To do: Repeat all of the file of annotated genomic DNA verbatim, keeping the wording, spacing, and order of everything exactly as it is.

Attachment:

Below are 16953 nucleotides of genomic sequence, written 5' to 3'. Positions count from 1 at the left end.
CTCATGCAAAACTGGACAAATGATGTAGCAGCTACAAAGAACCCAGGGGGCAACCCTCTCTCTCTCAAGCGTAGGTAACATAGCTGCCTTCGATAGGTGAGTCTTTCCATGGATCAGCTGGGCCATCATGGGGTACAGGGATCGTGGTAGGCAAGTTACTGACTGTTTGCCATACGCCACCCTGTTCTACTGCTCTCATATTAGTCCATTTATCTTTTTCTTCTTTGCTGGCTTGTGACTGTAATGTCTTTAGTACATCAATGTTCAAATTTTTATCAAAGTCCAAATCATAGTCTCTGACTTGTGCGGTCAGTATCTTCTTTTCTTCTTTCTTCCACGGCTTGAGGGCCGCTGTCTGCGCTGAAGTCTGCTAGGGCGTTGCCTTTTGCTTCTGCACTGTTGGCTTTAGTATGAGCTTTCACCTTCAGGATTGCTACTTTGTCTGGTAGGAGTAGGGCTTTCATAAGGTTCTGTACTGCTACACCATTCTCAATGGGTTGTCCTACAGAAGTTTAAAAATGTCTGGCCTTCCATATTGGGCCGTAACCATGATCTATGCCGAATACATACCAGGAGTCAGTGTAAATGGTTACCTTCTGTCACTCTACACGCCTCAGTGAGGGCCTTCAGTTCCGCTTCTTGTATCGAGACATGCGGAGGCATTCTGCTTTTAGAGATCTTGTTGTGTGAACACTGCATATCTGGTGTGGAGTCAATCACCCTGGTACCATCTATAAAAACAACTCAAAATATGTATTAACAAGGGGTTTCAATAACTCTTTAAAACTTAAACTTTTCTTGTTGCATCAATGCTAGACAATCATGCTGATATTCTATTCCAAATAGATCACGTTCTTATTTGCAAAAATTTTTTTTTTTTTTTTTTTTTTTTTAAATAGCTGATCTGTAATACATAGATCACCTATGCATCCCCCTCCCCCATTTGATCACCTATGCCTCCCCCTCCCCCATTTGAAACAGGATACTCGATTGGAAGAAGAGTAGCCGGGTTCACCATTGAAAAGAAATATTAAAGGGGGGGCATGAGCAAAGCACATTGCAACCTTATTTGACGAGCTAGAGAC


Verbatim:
Below are 16953 nucleotides of genomic sequence, written 5' to 3'. Positions count from 1 at the left end.
CTCATGCAAAACTGGACAAATGATGTAGCAGCTACAAAGAACCCAGGGGGCAACCCTCTCTCTCTCAAGCGTAGGTAACATAGCTGCCTTCGATAGGTGAGTCTTTCCATGGATCAGCTGGGCCATCATGGGGTACAGGGATCGTGGTAGGCAAGTTACTGACTGTTTGCCATACGCCACCCTGTTCTACTGCTCTCATATTAGTCCATTTATCTTTTTCTTCTTTGCTGGCTTGTGACTGTAATGTCTTTAGTACATCAATGTTCAAATTTTTATCAAAGTCCAAATCATAGTCTCTGACTTGTGCGGTCAGTATCTTCTTTTCTTCTTTCTTCCACGGCTTGAGGGCCGCTGTCTGCGCTGAAGTCTGCTAGGGCGTTGCCTTTTGCTTCTGCACTGTTGGCTTTAGTATGAGCTTTCACCTTCAGGATTGCTACTTTGTCTGGTAGGAGTAGGGCTTTCATAAGGTTCTGTACTGCTACACCATTCTCAATGGGTTGTCCTACAGAAGTTTAAAAATGTCTGGCCTTCCATATTGGGCCGTAACCATGATCTATGCCGAATACATACCAGGAGTCAGTGTAAATGGTTACCTTCTGTCACTCTACACGCCTCAGTGAGGGCCTTCAGTTCCGCTTCTTGTATCGAGACATGCGGAGGCATTCTGCTTTTAGAGATCTTGTTGTGTGAACACTGCATATCTGGTGTGGAGTCAATCACCCTGGTACCATCTATAAAAACAACTCAAAATATGTATTAACAAGGGGTTTCAATAACTCTTTAAAACTTAAACTTTTCTTGTTGCATCAATGCTAGACAATCATGCTGATATTCTATTCCAAATAGATCACGTTCTTATTTGCAAAAATTTTTTTTTTTTTTTTTTTTTTTTTAAATAGCTGATCTGTAATACATAGATCACCTATGCATCCCCCTCCCCCATTTGATCACCTATGCCTCCCCCTCCCCCATTTGAAACAGGATACTCGATTGGAAGAAGAGTAGCCGGGTTCACCATTGAAAAGAAATATTAAAGGGGGGGCATGAGCAAAGCACATTGCAACCTTATTTGACGAGCTAGAGAC